Living with home-based haemodialysis: insights from older people
Version of Record online: 3 NOV 2009
© 2009 The Authors. Journal compilation © 2009 Blackwell Publishing Ltd
Journal of Clinical Nursing
Volume 19, Issue 3-4, pages 547–555, February 2010
How to Cite
Namiki, S., Rowe, J. and Cooke, M. (2010), Living with home-based haemodialysis: insights from older people. Journal of Clinical Nursing, 19: 547–555. doi: 10.1111/j.1365-2702.2009.02901.x
- Issue online: 12 JAN 2010
- Version of Record online: 3 NOV 2009
- Accepted for publication: 21 January 2009
- chronic illness;
Aims and objectives. To understand the challenges older people living with end-stage kidney disease and home haemodialysis face in their everyday life.
Background. As the treatment of end-stage kidney disease has advanced, two aspects have emerged; increased life expectancy of end-stage kidney disease patients and psychosocial adaptation to a changed life. There is limited information regarding older peoples’ experiences of adaptation to end-stage kidney disease and home haemodialysis.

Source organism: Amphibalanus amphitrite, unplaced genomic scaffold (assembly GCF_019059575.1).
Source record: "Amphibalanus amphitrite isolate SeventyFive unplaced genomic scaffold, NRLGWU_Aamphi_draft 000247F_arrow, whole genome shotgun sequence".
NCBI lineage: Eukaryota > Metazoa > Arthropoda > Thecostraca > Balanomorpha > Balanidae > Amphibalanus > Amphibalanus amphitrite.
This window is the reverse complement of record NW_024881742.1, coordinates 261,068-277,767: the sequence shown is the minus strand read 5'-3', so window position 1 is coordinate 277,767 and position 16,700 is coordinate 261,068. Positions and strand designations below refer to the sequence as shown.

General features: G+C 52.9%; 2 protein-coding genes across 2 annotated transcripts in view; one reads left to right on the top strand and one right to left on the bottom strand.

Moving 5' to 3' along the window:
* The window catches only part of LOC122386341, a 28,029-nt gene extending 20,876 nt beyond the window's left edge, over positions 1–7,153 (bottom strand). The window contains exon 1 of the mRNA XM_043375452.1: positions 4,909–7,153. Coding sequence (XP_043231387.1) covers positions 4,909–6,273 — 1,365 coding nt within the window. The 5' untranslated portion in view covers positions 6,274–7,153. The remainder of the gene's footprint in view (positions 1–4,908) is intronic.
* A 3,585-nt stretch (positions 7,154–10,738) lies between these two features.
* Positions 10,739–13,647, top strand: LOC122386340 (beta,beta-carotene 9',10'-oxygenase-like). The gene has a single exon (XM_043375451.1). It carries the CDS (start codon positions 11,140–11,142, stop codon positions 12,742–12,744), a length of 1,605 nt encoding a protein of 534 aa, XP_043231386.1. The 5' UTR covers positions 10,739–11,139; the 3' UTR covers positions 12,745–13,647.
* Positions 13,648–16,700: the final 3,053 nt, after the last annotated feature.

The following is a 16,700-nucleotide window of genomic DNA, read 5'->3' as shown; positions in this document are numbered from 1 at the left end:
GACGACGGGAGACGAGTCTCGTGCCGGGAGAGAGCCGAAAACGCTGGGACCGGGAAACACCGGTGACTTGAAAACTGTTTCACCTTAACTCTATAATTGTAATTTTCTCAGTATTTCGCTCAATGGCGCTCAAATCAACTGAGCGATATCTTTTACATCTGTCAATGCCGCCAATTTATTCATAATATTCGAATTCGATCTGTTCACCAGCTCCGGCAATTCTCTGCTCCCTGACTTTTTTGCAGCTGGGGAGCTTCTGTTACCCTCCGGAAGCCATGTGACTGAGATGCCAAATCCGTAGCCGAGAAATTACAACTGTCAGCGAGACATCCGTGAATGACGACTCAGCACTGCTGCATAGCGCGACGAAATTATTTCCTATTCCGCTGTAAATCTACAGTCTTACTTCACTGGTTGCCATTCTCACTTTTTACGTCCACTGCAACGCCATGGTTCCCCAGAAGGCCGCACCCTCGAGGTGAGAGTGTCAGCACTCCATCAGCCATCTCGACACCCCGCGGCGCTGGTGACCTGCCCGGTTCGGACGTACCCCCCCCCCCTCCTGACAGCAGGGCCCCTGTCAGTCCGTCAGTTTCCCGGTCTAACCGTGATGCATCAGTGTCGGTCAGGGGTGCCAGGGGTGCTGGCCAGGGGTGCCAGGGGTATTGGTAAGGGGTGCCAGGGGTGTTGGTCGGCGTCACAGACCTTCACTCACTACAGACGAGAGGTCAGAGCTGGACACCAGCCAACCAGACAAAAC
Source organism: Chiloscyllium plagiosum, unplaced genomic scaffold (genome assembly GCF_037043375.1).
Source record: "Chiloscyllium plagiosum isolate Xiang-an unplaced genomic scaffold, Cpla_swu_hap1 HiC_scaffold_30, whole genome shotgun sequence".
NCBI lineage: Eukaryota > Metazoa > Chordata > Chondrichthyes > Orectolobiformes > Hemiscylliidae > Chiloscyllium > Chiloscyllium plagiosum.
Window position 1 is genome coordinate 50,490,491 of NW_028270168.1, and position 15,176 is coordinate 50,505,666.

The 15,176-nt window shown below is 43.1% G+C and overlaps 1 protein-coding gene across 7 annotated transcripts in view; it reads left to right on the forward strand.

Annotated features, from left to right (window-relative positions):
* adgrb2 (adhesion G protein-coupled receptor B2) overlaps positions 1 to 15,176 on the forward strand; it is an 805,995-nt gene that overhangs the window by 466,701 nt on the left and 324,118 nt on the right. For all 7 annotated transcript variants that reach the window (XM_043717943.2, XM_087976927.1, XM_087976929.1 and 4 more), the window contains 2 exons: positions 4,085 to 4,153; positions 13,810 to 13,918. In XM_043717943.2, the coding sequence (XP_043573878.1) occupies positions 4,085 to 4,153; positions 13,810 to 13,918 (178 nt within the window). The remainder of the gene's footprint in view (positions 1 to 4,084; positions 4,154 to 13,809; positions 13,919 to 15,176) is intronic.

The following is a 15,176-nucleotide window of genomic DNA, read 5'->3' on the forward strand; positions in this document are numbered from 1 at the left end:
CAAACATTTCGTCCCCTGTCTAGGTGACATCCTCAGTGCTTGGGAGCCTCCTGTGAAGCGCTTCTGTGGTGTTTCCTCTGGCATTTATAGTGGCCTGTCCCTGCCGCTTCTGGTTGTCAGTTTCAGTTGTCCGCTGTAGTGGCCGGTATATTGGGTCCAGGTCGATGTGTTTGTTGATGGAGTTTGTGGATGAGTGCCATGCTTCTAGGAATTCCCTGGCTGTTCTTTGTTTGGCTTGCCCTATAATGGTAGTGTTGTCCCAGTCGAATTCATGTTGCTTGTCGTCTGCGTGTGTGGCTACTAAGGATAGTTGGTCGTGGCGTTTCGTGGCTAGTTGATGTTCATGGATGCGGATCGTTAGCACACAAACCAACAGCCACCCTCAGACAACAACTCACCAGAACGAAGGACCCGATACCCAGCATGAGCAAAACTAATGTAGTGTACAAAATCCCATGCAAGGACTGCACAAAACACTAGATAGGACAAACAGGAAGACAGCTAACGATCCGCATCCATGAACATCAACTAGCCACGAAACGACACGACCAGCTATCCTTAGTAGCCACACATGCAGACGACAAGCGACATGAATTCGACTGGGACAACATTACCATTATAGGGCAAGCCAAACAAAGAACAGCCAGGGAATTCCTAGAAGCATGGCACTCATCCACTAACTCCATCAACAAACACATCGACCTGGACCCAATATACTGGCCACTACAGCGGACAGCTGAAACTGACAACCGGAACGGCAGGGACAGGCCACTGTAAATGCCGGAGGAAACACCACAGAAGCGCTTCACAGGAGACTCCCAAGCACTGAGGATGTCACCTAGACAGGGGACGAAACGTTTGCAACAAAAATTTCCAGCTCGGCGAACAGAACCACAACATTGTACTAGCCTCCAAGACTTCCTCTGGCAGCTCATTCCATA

Design. This qualitative study took place in Australia and involved participants who were over 60 years of age and undergoing home haemodialysis.
Methods. Four participants aged between 60–75 years, with end-stage kidney disease and currently enrolled in a programme of home haemodialysis took part. Data were collected via in-depth audio-recorded interviews and subjected to a qualitative thematic analysis.
Results. Three themes were generated that provide insight into participants’ everyday activities, significant relationships, challenges and hopes for the future.
Conclusion. Findings indicated a transformed care dynamic, positive appraisal and active everyday engagement by participants. A positive outlook on life in the present enabled participants to look to their future with purpose and hope. Outstanding systems of partnership significantly facilitated this view.
Relevance to clinical practice. Knowledge from the study may contribute to the development of patient–care partnerships that facilitate and promote independence for older people being treated for chronic illnesses.